Calculators & Tools

Borrowers with student loan debt are encouraged to explore the various programs designed to help borrowers manage their student loans. There are a number of options available to borrowers, from temporarily stopping payments to long-term solutions that lower student loan debt or offer loan forgiveness. If you are having trouble managing your student loans, be sure to check out these financial resources.

  • Direct Consolidation Loan Calculator: Calculate your monthly payments on different payment plans through federal consolidation.
  • Repayment Estimator: Use the Department of Education’s Repayment Estimator to estimate your different payment options on various federal repayment plans.
  • Can You Afford Your Student Loans?: Before you borrow, use’s calculator to estimate your future student loan payment amount, and determine if your prospective salary will be enough to cover your loan payments.
  • How Much Will You Pay? Use this tool from CNNMoney to find out how long it will take you to repay your debt.
  • Loan Forgiveness: This IBR calculator from can help you determine how much forgiveness you could receive on your student loans.
  • Accrued Interest Calculator: Use this calculator from Sallie Mae to calculate the cost of postponing payments with a deferment or forbearance.

Statistics & Reports

Today, millions of Americans are dealing with growing amounts of student loan debt, with more people taking out student loans each year. Explore the websites below to review interesting statistics surrounding student loan borrowing.

Student Loan Resources:

Federal Student Aid
Learn more about financial aid and the various student loan programs from Federal Student Aid.

The College Board
Learn about different colleges, the application process, and student aid options from The College Board.

The Consumer Finance Protection Bureau can help borrowers with issues concerning student loan disputes.

National Consumer Law Center
The NCLC provides access to student loan resources and education, on various federal and private student loan topics.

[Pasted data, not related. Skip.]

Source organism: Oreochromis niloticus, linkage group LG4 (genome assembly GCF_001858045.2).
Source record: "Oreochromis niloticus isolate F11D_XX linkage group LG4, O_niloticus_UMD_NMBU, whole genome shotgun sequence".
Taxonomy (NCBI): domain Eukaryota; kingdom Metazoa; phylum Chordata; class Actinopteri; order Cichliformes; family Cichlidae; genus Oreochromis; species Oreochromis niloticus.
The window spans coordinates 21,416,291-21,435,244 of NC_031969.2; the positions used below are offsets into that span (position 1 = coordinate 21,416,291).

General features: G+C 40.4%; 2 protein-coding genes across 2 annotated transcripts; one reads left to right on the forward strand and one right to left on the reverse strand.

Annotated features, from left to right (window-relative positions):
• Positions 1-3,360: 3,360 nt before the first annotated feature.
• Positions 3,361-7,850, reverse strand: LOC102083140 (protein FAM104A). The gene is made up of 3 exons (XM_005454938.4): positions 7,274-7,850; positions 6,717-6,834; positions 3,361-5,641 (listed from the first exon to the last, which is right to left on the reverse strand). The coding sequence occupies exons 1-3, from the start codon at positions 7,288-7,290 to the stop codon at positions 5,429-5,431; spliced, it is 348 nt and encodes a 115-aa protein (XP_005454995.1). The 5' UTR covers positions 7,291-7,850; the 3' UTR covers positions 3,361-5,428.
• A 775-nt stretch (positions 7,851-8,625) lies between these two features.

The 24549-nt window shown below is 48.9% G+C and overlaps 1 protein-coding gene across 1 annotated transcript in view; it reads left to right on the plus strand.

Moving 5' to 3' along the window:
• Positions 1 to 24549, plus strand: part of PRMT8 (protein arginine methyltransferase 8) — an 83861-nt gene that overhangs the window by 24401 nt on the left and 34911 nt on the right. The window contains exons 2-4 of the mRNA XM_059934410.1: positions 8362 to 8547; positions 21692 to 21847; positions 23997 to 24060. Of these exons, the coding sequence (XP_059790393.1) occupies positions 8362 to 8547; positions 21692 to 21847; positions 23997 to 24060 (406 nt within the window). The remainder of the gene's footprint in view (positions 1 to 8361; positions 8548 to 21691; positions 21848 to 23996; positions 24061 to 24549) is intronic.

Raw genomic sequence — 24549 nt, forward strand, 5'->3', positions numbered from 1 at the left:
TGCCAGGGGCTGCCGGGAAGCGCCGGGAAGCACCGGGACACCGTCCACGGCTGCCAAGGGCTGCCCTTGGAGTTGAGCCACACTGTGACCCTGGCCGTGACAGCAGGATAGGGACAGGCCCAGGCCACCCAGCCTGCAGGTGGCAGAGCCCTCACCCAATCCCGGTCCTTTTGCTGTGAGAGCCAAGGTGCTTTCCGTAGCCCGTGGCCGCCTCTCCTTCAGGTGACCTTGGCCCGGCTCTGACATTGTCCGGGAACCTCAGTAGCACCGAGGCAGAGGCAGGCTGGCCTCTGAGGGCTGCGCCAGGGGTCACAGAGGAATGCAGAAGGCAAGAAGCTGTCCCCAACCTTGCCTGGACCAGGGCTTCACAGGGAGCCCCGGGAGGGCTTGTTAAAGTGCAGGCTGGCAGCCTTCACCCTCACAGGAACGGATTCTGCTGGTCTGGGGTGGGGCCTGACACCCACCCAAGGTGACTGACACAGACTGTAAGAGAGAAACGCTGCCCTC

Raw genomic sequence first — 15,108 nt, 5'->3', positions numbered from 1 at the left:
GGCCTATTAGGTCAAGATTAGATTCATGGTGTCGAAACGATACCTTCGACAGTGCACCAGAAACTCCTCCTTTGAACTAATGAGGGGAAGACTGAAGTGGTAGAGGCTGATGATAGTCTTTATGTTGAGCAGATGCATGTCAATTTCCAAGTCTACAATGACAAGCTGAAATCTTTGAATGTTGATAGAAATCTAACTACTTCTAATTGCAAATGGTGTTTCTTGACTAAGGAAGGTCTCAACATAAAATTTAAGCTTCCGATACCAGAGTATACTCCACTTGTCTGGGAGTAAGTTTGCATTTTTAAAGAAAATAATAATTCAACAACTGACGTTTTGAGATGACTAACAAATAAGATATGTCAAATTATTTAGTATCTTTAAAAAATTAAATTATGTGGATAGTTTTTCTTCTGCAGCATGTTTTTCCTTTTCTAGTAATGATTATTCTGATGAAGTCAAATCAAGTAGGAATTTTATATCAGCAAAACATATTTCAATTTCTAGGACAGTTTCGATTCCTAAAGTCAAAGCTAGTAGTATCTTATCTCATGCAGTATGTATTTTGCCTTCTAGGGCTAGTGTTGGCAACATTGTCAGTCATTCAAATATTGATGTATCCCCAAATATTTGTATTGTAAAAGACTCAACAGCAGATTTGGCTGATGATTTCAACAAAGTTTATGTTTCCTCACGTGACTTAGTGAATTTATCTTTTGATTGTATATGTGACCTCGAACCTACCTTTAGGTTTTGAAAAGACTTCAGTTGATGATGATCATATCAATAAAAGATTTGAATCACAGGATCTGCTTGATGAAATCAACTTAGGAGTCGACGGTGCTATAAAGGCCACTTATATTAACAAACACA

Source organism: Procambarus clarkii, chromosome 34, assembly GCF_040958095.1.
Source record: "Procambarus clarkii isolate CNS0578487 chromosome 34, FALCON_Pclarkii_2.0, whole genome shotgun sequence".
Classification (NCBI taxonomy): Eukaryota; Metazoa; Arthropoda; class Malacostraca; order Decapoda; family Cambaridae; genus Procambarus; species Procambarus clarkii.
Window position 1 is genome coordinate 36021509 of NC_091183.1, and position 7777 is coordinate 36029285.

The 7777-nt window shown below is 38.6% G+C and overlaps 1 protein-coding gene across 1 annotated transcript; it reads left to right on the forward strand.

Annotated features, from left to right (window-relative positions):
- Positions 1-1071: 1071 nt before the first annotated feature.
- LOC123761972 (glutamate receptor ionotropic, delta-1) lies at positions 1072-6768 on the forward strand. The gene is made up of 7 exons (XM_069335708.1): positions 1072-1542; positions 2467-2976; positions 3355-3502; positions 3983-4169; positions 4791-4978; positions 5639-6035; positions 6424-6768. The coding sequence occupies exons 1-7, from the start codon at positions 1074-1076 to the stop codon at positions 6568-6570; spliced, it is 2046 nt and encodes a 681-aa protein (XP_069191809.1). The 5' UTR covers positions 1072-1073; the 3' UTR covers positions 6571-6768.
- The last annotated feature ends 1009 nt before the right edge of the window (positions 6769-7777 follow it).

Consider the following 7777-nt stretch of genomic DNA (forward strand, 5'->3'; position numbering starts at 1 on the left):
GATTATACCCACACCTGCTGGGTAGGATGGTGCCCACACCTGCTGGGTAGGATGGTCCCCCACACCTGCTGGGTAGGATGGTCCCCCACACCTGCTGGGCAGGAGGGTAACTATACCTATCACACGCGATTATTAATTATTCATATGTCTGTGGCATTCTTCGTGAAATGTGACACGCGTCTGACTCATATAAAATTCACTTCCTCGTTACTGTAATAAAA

Financial Education:

America Saves
America Saves provides individuals with recommendations and tools to help set goals and start saving for the future.
View your credit report for free once each year from the three major credit bureaus.

EdFund provides education to assist help students looking for advice in making better financial decisions.

Federal Reserve Education
This website, provided by the Federal Reserve, offers education about important financial topics for the general public, as well as resources geared towards teachers.

Office of Financial Education
Provided by the U.S. Treasury Department, this collection of online resources shares information from the SEC, FDIC, US Mint, various Federal Reserve banks and more.
Consumers can visit for information about a broad range of government topics and federal services.
A nonprofit organization, The Women’s Institute for Financial Education provides education to women on take control of their finances.

Recent News

More than 90% of student debt today is in the form of federal loans. If you graduated from college recently and have a federal loan, you may have the option to temporarily postpone your payments, extend them, or lower them. The challenge is figuring out which of the eight major federal repayment plans is best for your situation.